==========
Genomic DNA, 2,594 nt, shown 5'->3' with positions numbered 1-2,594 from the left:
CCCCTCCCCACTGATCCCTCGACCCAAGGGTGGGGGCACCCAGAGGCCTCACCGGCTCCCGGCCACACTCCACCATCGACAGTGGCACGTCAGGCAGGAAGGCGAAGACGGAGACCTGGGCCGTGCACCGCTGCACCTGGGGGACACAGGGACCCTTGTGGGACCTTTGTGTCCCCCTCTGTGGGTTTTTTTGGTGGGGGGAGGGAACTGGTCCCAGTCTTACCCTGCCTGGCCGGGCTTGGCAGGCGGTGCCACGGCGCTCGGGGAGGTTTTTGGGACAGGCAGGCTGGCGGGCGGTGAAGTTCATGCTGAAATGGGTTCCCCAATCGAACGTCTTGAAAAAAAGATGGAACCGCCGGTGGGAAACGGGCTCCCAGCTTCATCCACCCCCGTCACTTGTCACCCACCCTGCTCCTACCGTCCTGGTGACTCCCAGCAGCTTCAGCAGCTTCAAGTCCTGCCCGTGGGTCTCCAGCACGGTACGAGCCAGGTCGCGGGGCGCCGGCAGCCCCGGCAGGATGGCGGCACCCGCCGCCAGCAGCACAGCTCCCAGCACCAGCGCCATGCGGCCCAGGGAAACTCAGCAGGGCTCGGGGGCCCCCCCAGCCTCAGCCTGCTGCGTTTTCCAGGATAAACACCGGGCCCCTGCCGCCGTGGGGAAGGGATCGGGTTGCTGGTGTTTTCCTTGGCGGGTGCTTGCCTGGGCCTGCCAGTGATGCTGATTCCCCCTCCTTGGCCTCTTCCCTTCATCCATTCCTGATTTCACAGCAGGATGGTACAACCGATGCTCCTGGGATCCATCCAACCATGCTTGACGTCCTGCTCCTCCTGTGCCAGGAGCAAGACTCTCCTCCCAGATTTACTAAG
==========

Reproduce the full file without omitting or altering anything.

Genomic DNA, 2,594 nt, shown 5'->3' with positions numbered 1-2,594 from the left:
CCCCTCCCCACTGATCCCTCGACCCAAGGGTGGGGGCACCCAGAGGCCTCACCGGCTCCCGGCCACACTCCACCATCGACAGTGGCACGTCAGGCAGGAAGGCGAAGACGGAGACCTGGGCCGTGCACCGCTGCACCTGGGGGACACAGGGACCCTTGTGGGACCTTTGTGTCCCCCTCTGTGGGTTTTTTTGGTGGGGGGAGGGAACTGGTCCCAGTCTTACCCTGCCTGGCCGGGCTTGGCAGGCGGTGCCACGGCGCTCGGGGAGGTTTTTGGGACAGGCAGGCTGGCGGGCGGTGAAGTTCATGCTGAAATGGGTTCCCCAATCGAACGTCTTGAAAAAAAGATGGAACCGCCGGTGGGAAACGGGCTCCCAGCTTCATCCACCCCCGTCACTTGTCACCCACCCTGCTCCTACCGTCCTGGTGACTCCCAGCAGCTTCAGCAGCTTCAAGTCCTGCCCGTGGGTCTCCAGCACGGTACGAGCCAGGTCGCGGGGCGCCGGCAGCCCCGGCAGGATGGCGGCACCCGCCGCCAGCAGCACAGCTCCCAGCACCAGCGCCATGCGGCCCAGGGAAACTCAGCAGGGCTCGGGGGCCCCCCCAGCCTCAGCCTGCTGCGTTTTCCAGGATAAACACCGGGCCCCTGCCGCCGTGGGGAAGGGATCGGGTTGCTGGTGTTTTCCTTGGCGGGTGCTTGCCTGGGCCTGCCAGTGATGCTGATTCCCCCTCCTTGGCCTCTTCCCTTCATCCATTCCTGATTTCACAGCAGGATGGTACAACCGATGCTCCTGGGATCCATCCAACCATGCTTGACGTCCTGCTCCTCCTGTGCCAGGAGCAAGACTCTCCTCCCAGATTTACTAAG